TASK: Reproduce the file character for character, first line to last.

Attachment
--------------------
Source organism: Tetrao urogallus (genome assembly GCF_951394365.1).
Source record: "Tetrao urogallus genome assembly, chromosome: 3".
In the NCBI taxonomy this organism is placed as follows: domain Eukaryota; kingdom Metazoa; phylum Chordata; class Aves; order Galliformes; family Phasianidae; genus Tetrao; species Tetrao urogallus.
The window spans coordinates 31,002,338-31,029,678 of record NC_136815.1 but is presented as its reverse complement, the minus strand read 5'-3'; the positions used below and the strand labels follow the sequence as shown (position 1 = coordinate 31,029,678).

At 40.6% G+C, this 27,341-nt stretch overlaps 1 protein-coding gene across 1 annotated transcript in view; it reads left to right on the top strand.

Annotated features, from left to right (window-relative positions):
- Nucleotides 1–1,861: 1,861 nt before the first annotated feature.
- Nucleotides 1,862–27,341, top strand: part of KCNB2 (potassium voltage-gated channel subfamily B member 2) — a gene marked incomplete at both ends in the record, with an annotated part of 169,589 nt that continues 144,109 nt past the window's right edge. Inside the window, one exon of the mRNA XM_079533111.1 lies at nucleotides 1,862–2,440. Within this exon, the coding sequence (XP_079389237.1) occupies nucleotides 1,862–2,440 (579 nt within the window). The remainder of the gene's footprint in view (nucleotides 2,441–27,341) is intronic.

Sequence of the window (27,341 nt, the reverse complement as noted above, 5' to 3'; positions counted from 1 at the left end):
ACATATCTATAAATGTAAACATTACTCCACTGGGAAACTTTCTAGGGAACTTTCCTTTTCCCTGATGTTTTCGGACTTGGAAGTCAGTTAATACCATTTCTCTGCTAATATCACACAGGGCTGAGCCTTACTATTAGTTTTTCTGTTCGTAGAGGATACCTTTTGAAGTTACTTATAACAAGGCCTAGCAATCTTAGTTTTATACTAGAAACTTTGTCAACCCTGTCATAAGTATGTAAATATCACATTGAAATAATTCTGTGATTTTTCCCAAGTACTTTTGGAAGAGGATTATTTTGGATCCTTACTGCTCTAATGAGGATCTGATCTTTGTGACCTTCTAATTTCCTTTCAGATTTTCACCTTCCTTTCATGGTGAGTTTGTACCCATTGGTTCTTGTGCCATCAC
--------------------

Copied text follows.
Source organism: Tetrao urogallus (genome assembly GCF_951394365.1).
Source record: "Tetrao urogallus genome assembly, chromosome: 3".
In the NCBI taxonomy this organism is placed as follows: domain Eukaryota; kingdom Metazoa; phylum Chordata; class Aves; order Galliformes; family Phasianidae; genus Tetrao; species Tetrao urogallus.
The window spans coordinates 31,002,338-31,029,678 of record NC_136815.1 but is presented as its reverse complement, the minus strand read 5'-3'; the positions used below and the strand labels follow the sequence as shown (position 1 = coordinate 31,029,678).

At 40.6% G+C, this 27,341-nt stretch overlaps 1 protein-coding gene across 1 annotated transcript in view; it reads left to right on the top strand.

Annotated features, from left to right (window-relative positions):
- Nucleotides 1–1,861: 1,861 nt before the first annotated feature.
- Nucleotides 1,862–27,341, top strand: part of KCNB2 (potassium voltage-gated channel subfamily B member 2) — a gene marked incomplete at both ends in the record, with an annotated part of 169,589 nt that continues 144,109 nt past the window's right edge. Inside the window, one exon of the mRNA XM_079533111.1 lies at nucleotides 1,862–2,440. Within this exon, the coding sequence (XP_079389237.1) occupies nucleotides 1,862–2,440 (579 nt within the window). The remainder of the gene's footprint in view (nucleotides 2,441–27,341) is intronic.

Sequence of the window (27,341 nt, the reverse complement as noted above, 5' to 3'; positions counted from 1 at the left end):
ACATATCTATAAATGTAAACATTACTCCACTGGGAAACTTTCTAGGGAACTTTCCTTTTCCCTGATGTTTTCGGACTTGGAAGTCAGTTAATACCATTTCTCTGCTAATATCACACAGGGCTGAGCCTTACTATTAGTTTTTCTGTTCGTAGAGGATACCTTTTGAAGTTACTTATAACAAGGCCTAGCAATCTTAGTTTTATACTAGAAACTTTGTCAACCCTGTCATAAGTATGTAAATATCACATTGAAATAATTCTGTGATTTTTCCCAAGTACTTTTGGAAGAGGATTATTTTGGATCCTTACTGCTCTAATGAGGATCTGATCTTTGTGACCTTCTAATTTCCTTTCAGATTTTCACCTTCCTTTCATGGTGAGTTTGTACCCATTGGTTCTTGTGCCATCAC